U.S. Secret Service buys 26 devices to identify and collect wireless communication data
By Madison Ruppert
Editor of End the Lie
An electronics company out of Victor, New York has been awarded a $32,540 contract by the U.S. Secret Service to provide 26 shielded test enclosures known as “RF [Radio Frequency] isolation test products” in order to help the Secret Service identify and collect data from wireless communication devices.
The monitoring of wireless communications is nothing new, as we’ve seen the Defense Advanced Research Projects Agency (DARPA) pour funds into projects like the so-called F-BOMB, a dirt cheap miniature spy computer which can be concealed in just about anything in order to crack wireless networks and steal data.
Ramsey Electronics, the company who received the contract, is slated to deliver the 26 devices by July 1, which is quite interesting because the original solicitation was posted on May 4.
If you know government contracts, you know that’s a pretty speedy turnaround, especially since the contract was actually awarded on June 7.
The Secret Service is seeking these RF isolation test products for use on 802.11 a, b and g, which usually means consumer wireless internet networks; Bluetooth; RFID and 3G signals.
According to the statement posted on the Federal Business Opportunities website, part of the General Services Administration (GSA) – employees of which, oddly enough, have actually commented on an article on End the Lie in the past – this is a fixed firm price contract, although they could very well purchase more in the future if needed.
“Forensic investigation of cell phones, PDA’s, and other hand-held wireless devices specifically requires complete hands-on manipulation of the wireless device to identify and extract data while maintaining complete RF isolation from the outside world,” explains Ramsey on their official website.
Indeed, the contract even requires “RF Window & Gloves” in order to manipulate the devices, indicated by the inclusion of “Unit mush [sic] have a viewing window and gloved access.”
Interestingly, this is to be delivered to James Darnell, 2821 E 8th Street Tulsa, OK 74104, while the U.S. Secret Service’s headquarters is in Washington D.C.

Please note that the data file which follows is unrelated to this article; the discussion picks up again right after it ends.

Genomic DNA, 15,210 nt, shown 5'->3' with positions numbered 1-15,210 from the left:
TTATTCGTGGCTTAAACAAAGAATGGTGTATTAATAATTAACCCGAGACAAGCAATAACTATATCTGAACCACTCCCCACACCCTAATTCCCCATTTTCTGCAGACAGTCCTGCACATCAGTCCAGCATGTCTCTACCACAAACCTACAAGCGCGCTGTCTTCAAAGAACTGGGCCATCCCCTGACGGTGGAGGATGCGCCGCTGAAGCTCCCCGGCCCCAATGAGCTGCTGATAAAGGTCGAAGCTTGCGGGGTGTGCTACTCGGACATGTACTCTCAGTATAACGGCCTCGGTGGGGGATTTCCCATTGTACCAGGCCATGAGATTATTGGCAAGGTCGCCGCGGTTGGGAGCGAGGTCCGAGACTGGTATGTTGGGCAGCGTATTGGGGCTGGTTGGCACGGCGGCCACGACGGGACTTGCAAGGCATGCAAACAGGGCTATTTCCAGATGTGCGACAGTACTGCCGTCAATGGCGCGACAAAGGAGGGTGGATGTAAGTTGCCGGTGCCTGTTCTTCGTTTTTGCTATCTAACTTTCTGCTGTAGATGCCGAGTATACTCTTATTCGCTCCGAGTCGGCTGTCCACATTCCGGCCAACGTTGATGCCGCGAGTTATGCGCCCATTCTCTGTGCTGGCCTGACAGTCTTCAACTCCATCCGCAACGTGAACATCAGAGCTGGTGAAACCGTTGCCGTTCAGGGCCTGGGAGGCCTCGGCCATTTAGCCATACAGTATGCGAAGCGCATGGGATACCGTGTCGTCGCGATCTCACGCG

The devices, which will be delivered to the Secret Service early next month, are designed specifically to enable individuals to test, troubleshoot and tune devices in an environment free of RF interference.
“Once closed, a large RF tight viewing window overlooks the entire working area within the enclosure,” explains Ramsey Electronics.
“Hands-on troubleshooting, tuning and access to the device under test are accomplished using specially designed, silver impregnated, ultra fine mesh gloves that offer excellent manual dexterity and hands-on access to the equipment under test,” they add.
While the model acquired by the Secret Service normally costs $1,495 per unit, they apparently reduced their selling price to $1,250 in coming to an agreement with the Secret Service.
The question remains: why does the Tulsa, Oklahoma Secret Service field office need a whopping 26 of these test devices?
One positive thing I can see is that ludicrous sums of money weren’t spent on this procurement, although this very well might just be the initial test purchase with much more to come.
I would love to know why they need these and what they will be using them for, but good luck getting a straight answer.
If you’d like to try, feel free to give April Delancy, a Secret Service contracting officer a call at her Washington, D.C. office at (202) 406-6808 or via email at [email protected].
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